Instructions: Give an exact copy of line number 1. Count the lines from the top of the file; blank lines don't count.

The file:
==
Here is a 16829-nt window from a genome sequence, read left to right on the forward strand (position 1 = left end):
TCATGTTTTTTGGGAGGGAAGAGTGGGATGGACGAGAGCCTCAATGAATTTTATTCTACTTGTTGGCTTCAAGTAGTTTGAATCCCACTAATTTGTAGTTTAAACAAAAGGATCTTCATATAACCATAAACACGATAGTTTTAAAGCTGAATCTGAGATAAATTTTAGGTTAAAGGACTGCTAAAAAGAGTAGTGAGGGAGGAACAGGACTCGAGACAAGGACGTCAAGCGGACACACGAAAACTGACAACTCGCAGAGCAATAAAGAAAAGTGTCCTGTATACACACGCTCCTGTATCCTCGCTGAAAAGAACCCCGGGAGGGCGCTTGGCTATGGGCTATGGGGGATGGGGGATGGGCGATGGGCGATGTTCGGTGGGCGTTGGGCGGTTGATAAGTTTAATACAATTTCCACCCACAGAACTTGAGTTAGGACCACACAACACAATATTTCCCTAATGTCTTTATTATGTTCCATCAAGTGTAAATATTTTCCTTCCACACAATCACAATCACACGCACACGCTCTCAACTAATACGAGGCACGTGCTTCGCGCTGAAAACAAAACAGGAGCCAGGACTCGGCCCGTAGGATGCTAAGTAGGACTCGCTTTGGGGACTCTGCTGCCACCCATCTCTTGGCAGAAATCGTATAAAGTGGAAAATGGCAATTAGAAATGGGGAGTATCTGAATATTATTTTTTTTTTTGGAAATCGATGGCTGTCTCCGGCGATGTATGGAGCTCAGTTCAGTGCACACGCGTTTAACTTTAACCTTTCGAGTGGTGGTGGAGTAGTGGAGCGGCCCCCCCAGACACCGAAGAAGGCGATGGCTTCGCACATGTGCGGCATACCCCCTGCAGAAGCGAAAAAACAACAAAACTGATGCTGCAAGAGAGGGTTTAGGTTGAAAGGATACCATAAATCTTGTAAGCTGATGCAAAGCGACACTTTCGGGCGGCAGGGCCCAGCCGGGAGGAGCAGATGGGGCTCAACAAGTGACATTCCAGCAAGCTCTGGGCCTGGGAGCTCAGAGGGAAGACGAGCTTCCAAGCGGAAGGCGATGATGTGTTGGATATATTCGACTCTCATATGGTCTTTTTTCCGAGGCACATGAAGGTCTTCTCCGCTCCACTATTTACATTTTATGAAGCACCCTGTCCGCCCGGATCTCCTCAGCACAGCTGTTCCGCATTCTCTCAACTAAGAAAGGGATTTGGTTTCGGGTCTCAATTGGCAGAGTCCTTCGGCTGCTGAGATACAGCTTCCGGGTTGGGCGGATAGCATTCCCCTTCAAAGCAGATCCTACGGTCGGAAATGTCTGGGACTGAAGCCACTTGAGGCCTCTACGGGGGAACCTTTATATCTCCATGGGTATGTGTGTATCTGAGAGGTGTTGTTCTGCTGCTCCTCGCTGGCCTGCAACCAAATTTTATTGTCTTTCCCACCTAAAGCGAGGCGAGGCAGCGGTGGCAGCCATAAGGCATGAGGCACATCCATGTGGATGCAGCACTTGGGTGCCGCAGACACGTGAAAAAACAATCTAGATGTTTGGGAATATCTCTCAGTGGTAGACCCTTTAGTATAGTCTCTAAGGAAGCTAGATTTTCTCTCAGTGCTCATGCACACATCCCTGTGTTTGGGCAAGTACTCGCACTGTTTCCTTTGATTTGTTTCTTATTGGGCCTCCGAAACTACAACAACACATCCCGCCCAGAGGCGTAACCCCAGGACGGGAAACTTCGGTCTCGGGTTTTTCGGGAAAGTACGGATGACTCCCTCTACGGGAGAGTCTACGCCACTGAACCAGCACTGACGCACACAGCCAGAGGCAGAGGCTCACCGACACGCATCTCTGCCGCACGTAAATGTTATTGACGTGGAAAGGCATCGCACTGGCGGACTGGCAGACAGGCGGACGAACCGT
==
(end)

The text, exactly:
Here is a 16829-nt window from a genome sequence, read left to right on the forward strand (position 1 = left end):